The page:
I don't usually hold two games up together in a straight comparison, But I have been struggling to separate the differences that can make PKSArena's Assault Vector [$0.99] shine out in contrast to Hoplite [$1.99]. I am a sucker for turn based strategy and I was not surprised that Assault Vector was a blast to play, but in the back of my mind I realized that a comparison would invariably shade my perspective. Although I was ultimately able to find a unique experience in Assault Vector, the depth of that difference is a tad shallow.
In Assault Vector, you take control of a ship and are tasked with conquering 15 levels of increasing difficulty. Each level houses a number of enemy spacecraft of various make, each with their own attack pattern. Successfully outwitting the enemy AI requires the ability to avoid getting hit while posiitoning your craft to launch offensive shots of your own. Every map that is fully cleared of enemies grants you the ability to fully heal, upgrade your max health, jump distance or cannon shot distance.
I am very hot and cold on the game's aesthetic. The asteroid laden background and individual ship graphics show commitment and detail that are lacking on the honeycomb inspired hexagon map tiles. The map you play on feels very flat and stagnant level after level. If the map tiles were updated to be less out of place I think I would find even more enjoyment in the elements that are individually solid. As it is, I don't have a problem advancing through the game, but it would be nice to stop and see visuals that make you pause and admire them.
Gameplay mechanically looks and feels much like a watered down version of Hoplite. You are placed upon a hex grid facing down a squadron of enemy fighters standing between you and the next level. Sound familiar? The similarities don't end there. You get a single shot ranged attack, have the ability to jump to distant hexagons, and getting into melee range is the standard way to dispatch enemies. This game does, however, offer a few new upgrades and does have a vibe of its own. While Hoplite has a wider variety of upgrades, Assault Vector definitely brings a higher magnitude. Jump distance and cannon range are up-gradable an unlimited amount times. Assault Vector in this way is much like checkers to the chess of Hoplite. It is less strategic and more arcade with a faster pace that doesn't require you to map out each move because there is pretty much always a safety net if you want to forego killing each enemy and just skip to the next map. From a gamer perspective this might be too overpowered, but the target audience is a little wider because of this difference.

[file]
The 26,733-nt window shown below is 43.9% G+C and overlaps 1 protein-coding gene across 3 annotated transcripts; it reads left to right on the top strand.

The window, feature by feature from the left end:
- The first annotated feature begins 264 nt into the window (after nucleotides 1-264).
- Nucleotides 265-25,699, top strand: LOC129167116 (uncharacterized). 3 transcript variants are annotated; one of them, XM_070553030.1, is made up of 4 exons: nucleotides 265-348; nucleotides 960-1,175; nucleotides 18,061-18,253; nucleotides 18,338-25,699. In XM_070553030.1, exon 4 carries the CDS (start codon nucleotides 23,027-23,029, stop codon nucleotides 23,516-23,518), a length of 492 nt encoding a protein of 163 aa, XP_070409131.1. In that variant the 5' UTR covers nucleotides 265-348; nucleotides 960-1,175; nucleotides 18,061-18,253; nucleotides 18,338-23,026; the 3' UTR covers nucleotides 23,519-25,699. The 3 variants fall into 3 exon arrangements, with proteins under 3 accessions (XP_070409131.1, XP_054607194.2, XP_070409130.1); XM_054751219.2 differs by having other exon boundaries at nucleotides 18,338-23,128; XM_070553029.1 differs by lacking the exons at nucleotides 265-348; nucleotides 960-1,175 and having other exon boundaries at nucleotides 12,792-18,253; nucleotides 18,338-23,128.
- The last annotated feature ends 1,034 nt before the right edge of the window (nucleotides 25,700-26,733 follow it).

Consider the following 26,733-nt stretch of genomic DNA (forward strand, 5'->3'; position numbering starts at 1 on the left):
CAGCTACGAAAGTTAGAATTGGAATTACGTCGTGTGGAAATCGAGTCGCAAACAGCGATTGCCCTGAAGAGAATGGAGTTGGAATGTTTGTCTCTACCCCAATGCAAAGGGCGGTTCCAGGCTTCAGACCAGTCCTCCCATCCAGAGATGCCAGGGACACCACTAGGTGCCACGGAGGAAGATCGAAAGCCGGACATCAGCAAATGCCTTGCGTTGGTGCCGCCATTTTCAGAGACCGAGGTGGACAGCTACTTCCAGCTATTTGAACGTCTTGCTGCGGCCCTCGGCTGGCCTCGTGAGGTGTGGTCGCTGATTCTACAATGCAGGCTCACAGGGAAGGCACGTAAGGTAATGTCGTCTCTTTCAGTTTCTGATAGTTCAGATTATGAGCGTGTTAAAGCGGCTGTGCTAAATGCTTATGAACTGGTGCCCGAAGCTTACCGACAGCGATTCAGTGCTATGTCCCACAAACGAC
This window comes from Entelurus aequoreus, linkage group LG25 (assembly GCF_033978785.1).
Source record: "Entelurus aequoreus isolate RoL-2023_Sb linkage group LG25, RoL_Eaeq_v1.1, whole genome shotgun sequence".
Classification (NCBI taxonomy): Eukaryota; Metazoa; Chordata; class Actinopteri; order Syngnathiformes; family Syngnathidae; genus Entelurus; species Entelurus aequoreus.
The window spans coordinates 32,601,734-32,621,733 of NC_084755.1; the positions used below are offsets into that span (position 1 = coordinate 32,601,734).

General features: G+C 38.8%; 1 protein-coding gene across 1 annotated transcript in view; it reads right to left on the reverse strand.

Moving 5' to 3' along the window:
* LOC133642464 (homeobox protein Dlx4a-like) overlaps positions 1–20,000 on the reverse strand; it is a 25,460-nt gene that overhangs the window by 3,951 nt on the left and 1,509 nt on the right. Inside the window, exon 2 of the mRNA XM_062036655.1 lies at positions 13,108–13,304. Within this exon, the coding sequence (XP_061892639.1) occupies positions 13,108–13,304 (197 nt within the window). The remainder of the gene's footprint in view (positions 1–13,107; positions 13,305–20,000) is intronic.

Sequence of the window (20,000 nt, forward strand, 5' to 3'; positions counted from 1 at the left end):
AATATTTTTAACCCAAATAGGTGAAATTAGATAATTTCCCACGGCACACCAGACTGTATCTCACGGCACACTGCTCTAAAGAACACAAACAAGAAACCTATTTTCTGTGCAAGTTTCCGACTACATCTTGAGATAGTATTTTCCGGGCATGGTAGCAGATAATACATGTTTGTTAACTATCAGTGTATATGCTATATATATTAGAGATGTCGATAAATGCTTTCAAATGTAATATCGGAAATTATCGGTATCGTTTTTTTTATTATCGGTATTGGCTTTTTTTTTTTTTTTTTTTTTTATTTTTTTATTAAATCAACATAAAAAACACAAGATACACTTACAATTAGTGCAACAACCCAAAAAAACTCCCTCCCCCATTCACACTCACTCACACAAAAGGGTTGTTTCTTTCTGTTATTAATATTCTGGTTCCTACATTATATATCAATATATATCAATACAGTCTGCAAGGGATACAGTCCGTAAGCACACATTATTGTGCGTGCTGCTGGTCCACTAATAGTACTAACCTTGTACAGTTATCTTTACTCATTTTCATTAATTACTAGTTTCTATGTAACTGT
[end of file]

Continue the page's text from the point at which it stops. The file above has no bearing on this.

Survival in Assault Vector becomes less of a gamble once you get the hang of the game, and this is currently one of the biggest ways the game distinguishes itself. The leaderboard is currently the biggest reason for replay and becomes the true challenge of the game. After an hour or two you will probably be able to advance to the final sector, but you have the option to continue playing in order to compile a higher score. Our forum thread has been buzzing recently with a deal of high scores chatter. I personally felt the pressure to be king of the hill, but much to my chagrin I was only able to place in the top five scores.
PKSArena has confirmed a number of future tweaks to increase challenge and gameplay options that will be forthcoming. A game like this could really gain traction with multiplayer support, either live or asynchronous. It's a lot to expect from an indie developer, but it would be a great way to distinguish itself among its peers. Other avenues I wouldn't mind seeing some exploration towards include more upgrades, more enemy variety(a boss would be awesome), and possibly a reduction in the slightly game breaking jump distance you can upgrade into. In the mean time, I am left wanting a little more from the game and hope that Assault Vector can separate itself from other titles to plot a course of its own.
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